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If the horrific violence at Sandy Hook Elementary has prompted some soul-searching in the entertainment industry, it is not likely to affect what viewers will see on their television screens, especially on broadcast television, which is governed by FCC-imposed standards. Kevin Williamson — the veteran showrunner whose Fox thriller The Following bows Jan. 21 – admitted that the Dec. 14 massacre at the Newtown, Conn., school that left 20 children dead certainly impacted him personally.
“Who wasn’t affected by Sandy Hook? I’m still disturbed by Aurora,” he said, referring to the July shooting at a midnight screening of The Dark Knight Rises. But at Fox’s first session at the Television Critics Association press tour Tuesday, Williamson pointed out that he’s “writing fiction.”
“I think we all worry about it,” he continued. “We sat in the writers’ room and we were all affected by it. [The violence] reaches a moment where it just gets too real. It’s very disturbing. But I’m writing fiction.”
Williamson said network executives did not ask him to reduce the body count on The Following in the wake of Sandy Hook, and he added that there was never any talk of delaying the premiere to allow any raw nerves to cauterize.
“No one brought that to me,” Williamson said. “I’m sure there were a lot of conversations [at the network], just as there were in every household in the country about Sandy Hook. It’s horrible.”
The Following is an intensely gory drama about a Manson-esque serial killer (played by James Purefoy) who recruits an army of killers to do his bidding while he sits in jail. Kevin Bacon – in his first regular TV series role – plays the damaged FBI agent charged with stopping the murderous cult. The series, which will air at 9 p.m. on Fox, pushes the boundaries of violence and sexual content (there’s a three-way sexual encounter in a later episode).
“There are some moments that are squeamish,” said Williamson. “But it’s not like there’s no emotion to it.”
Anthony Hopkins’ cannibalistic Hannibal Lecter was among Williamson’s many templates for Purefoy’s seductive serial killer, Joe Carroll. But Purefoy, who like Hopkins hails from England, questioned whether Lecter was a proper role model. “I’m [disappointed by] how little Hannibal’s vision is. He can only see up to the next meal,” said Purefoy to laughs from gathered reporters. (The loudest cheers came when a reporter said she would like to see Bacon and Purefoy kiss, and Bacon obliged, taking Purefoy’s head in his hands and planting one on his lips.)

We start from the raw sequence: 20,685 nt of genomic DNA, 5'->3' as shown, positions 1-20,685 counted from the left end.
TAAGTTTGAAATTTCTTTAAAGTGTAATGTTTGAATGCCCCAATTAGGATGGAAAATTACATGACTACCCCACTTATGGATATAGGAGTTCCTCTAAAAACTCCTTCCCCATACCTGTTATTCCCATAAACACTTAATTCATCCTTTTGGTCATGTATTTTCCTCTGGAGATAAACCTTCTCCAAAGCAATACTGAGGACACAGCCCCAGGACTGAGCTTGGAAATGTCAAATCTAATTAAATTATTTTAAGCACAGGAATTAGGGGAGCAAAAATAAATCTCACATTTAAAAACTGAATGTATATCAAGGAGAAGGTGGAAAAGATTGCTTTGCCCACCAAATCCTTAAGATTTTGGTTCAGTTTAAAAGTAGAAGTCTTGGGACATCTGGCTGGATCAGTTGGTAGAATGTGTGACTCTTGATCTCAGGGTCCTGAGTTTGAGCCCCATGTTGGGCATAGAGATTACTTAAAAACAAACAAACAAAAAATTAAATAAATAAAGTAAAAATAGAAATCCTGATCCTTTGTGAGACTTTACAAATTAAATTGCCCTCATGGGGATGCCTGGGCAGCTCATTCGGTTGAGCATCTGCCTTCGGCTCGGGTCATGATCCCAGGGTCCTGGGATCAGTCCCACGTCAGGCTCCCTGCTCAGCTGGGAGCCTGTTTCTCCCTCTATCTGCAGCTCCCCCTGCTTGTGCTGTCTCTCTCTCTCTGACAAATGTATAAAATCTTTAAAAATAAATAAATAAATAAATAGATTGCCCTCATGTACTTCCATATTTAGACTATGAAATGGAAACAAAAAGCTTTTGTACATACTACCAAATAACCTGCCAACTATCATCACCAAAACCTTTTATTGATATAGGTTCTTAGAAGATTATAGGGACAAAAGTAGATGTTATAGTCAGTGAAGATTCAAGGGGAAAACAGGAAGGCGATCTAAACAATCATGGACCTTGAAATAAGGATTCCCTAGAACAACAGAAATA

Williamson noted that real-life monsters — including Columbine killers Eric Harris and Dylan Klebold, as well as Danny Rolling, who came to be known as The Gainesville Ripper after he murdered five students in Gainesville, Fla., during a 1990 killing spree — also inspired him.
Bacon, who had been looking for a TV role for “three or four years” said he was drawn to the show’s pacing and the role’s emotional resonance, not necessarily the violence. He had been reading dozens of TV scripts, he said. And The Following script “was such a page-turner, and I thought it was just such an interesting character.”
Bacon’s Ryan Hardy struggles with addiction and job-related PTSD while also having an affair with the killer’s wife (played by Justified co-star Natalie Zea). “Given the fast pace and the heart-pounding nature [of the series], it still had a lot of heart and the sentimentality.”
Fox has a lot riding on The Following. Mob Doctor, the network’s single new fall drama, did not find an audience and will go off the air. House has wrapped, and Fringe is nearing its series finale. Sophomore series Touch and Bones are the network’s only returning dramas. But The Following is also a risk: it is the kind of dark drama that can at times have difficulty finding an audience. It’s also heavily serialized, another barrier for viewers bombarded by myriad entertainment choices. Asked if The Following would follow an American Horror Story template and take an anthology approach by killing off many main characters, Williamson did not rule it out.
“Anything is possible, but I will say because of The Vampire Diaries, I’ve seen how you benefit from really killing people at the right time. [Bacon] would of course return. He’s Kevin Bacon; I’m not going to let him go. We do bring in different characters and different killers and different colleagues for him to work with. I don’t know where we’re taking it in season two and three with regard to who lives and who dies, but definitely people will live and die.”
Email: Marisa.Guthrie@thr.com; Twitter: @MarisaGuthrie
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